I don’t want to read too much into the series of cute tableaus collected in Buchō wa onee, but the normalized strangeness of animals going about their daily lives in an environment otherwise exactly like our own lends an interesting perspective on Falnail’s dilemma, which is that he feels the need to keep his two personas entirely separate. He worries that his colleagues, who depend on him to be authoritative, won’t respect him if they find out about Fal-chan, but the fact that everyone is a different type of animal betrays the reality of the true diversity of the world, where it is not necessarily the case that one’s “species” affects one’s personality in any way. Over the course of the manga, it’s suggested that, even if Falnail isn’t completely comfortable with moving to America and living with George as an openly gay man, he can begin to bridge the gap between his two identities by slowly revealing himself to a sympathetic co-worker.

Mostly, however, Buchō wa onee is about ferocious anthro muscleheads being adorable. Sometimes it’s good to just leave all the real life gay drama behind in real life, you know?

If you’re interested in checking out more of the artist’s work, Nagabe is on Pixiv and Tumblr.

Since today is August 1, I also want to give a shout-out to the round-up of 2015 yaoi-themed web comics posted by Khursten Santos over at her blog Otaku Champloo. To all my fellow fujoshi and fudanshi, stay fabulous and never lose your sparkle-tinted glasses. Happy 801 Day!

Buchou wa onee Page 228

6 thoughts on “Buchō wa onee

  1. I’m actually not sure of the correct romanization for “Falnail” (Faruneiru). The name is written in cursive on one of the color inserts at the beginning of the book, but the artist kind of sucks at writing in cursive. To be honest, though, s/he is much better at it than I am, and I also suck at reading cursive. The name could be “Fialrail” – or something else? Also, according to the cursive on Fal-chan’s onee calling card, the bar she works at might be named “Jewerly.” Since its logo is a diamond, I’m guessing it’s “Jewelry,” but…?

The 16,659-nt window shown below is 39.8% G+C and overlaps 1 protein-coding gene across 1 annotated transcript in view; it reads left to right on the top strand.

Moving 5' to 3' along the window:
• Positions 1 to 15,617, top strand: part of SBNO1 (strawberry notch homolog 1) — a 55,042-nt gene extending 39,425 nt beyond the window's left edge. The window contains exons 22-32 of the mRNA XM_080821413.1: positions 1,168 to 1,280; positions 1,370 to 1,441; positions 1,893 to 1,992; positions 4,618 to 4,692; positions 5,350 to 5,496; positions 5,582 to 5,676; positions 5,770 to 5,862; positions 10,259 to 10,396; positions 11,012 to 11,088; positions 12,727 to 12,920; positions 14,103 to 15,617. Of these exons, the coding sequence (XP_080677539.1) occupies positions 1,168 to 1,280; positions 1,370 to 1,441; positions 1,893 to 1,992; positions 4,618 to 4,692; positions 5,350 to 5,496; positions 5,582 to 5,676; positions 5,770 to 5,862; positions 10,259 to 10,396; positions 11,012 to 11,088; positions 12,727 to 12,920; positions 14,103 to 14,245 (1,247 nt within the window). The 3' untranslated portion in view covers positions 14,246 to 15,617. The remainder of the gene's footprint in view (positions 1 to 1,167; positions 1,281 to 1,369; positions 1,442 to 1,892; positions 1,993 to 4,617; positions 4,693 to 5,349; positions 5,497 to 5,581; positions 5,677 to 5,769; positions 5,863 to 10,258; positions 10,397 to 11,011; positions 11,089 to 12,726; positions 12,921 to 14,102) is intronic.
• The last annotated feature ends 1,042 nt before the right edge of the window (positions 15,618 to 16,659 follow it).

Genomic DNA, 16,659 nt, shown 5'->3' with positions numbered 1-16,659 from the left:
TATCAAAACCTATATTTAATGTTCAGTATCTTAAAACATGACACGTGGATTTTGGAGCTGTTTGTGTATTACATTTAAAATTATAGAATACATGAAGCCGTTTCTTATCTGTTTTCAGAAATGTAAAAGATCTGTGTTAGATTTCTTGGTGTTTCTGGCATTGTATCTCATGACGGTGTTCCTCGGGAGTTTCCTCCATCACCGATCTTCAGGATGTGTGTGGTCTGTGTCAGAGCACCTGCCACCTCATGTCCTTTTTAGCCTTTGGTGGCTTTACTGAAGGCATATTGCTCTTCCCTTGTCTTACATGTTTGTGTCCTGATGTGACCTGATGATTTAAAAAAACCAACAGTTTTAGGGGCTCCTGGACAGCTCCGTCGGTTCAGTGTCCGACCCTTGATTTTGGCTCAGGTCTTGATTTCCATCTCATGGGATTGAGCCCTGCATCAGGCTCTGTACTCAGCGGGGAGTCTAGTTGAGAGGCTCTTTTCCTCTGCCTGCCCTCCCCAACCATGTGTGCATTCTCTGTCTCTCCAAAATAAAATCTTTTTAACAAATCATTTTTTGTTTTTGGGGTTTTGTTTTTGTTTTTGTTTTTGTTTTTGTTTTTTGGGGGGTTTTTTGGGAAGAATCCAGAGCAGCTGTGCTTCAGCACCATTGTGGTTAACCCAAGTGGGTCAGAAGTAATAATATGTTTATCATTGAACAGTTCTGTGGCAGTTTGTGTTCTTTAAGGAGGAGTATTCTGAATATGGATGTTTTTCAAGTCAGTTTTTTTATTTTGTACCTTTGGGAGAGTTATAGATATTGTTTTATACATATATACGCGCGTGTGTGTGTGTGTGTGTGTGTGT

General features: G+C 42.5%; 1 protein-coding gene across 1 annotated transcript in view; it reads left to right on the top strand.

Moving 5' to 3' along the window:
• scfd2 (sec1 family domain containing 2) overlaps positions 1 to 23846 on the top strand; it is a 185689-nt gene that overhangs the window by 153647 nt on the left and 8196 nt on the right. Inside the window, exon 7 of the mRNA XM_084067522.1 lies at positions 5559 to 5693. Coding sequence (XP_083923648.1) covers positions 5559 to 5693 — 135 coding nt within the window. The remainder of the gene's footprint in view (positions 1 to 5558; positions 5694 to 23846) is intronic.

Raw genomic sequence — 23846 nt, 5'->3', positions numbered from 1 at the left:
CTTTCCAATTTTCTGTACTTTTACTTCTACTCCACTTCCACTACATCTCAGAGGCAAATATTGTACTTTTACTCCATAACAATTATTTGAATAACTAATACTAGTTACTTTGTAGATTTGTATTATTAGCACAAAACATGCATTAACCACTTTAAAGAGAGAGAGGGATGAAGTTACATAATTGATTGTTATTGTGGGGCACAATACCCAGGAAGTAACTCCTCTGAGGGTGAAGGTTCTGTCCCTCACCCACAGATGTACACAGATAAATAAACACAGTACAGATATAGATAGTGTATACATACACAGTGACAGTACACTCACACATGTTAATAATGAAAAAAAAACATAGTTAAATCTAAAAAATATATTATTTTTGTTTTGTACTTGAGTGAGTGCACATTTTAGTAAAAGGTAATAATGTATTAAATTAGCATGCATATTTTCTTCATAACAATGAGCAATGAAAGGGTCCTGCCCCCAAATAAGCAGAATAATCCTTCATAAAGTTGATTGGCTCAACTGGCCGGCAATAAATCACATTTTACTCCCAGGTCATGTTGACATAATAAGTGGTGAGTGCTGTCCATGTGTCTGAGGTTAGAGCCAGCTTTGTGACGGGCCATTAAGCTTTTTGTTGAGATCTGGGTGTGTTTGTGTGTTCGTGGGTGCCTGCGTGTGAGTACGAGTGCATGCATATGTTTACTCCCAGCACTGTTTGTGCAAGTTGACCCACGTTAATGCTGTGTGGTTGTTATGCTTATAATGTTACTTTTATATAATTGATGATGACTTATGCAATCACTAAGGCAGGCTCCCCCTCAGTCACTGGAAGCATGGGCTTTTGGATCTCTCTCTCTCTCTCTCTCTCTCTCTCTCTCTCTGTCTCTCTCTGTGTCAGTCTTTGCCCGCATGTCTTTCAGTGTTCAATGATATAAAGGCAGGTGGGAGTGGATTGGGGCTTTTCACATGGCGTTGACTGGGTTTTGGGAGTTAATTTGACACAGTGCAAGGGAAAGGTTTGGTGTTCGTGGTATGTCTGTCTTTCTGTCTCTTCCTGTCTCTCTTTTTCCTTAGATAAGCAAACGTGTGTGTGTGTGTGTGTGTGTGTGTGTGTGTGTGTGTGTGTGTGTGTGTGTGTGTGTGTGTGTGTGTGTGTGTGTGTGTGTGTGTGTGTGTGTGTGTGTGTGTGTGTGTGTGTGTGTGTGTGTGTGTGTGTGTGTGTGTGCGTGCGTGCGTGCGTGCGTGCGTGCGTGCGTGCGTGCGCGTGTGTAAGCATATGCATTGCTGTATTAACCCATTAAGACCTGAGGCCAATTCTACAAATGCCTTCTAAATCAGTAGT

In conclusion, English is hard and cursive is stupid.

  2. OH! Thank you so much for reviewing this, it sounds and looks utterly fabulous and I am going to check it out for sure :3 On a more ‘overall’ note, thanks for your hard work on this blog, I’m not a great commenter but adore each post here. Have a great 801 ;3

    1. Thank you so much! *hugs*

      If you’re interested in this manga, there’s another cool one along the same lines that I just finished reading. It’s called NiiNi no mori (ニィーニの森), it’s by an artist named SHOOWA, and it’s billed as a “Jingai BL Fantasy.” It’s a bit more angsty than Buchō wa onee, but it’s still very fluffy and quite beautifully drawn.

  3. the normalized strangeness of animals going about their daily lives in an environment otherwise exactly like our own lends an interesting perspective on Falnail’s dilemma

    I can’t help but think back to the Apocalypse Meow/Cat Shit One manga, and whether depicting the humans of the Vietnam War as animals *there* was also meant as a commentary on the “normalized strangeness” of war.

  4. Where can I read this manga? I have been trying to look for it online but I can’t seem it find it so I can read it online 😦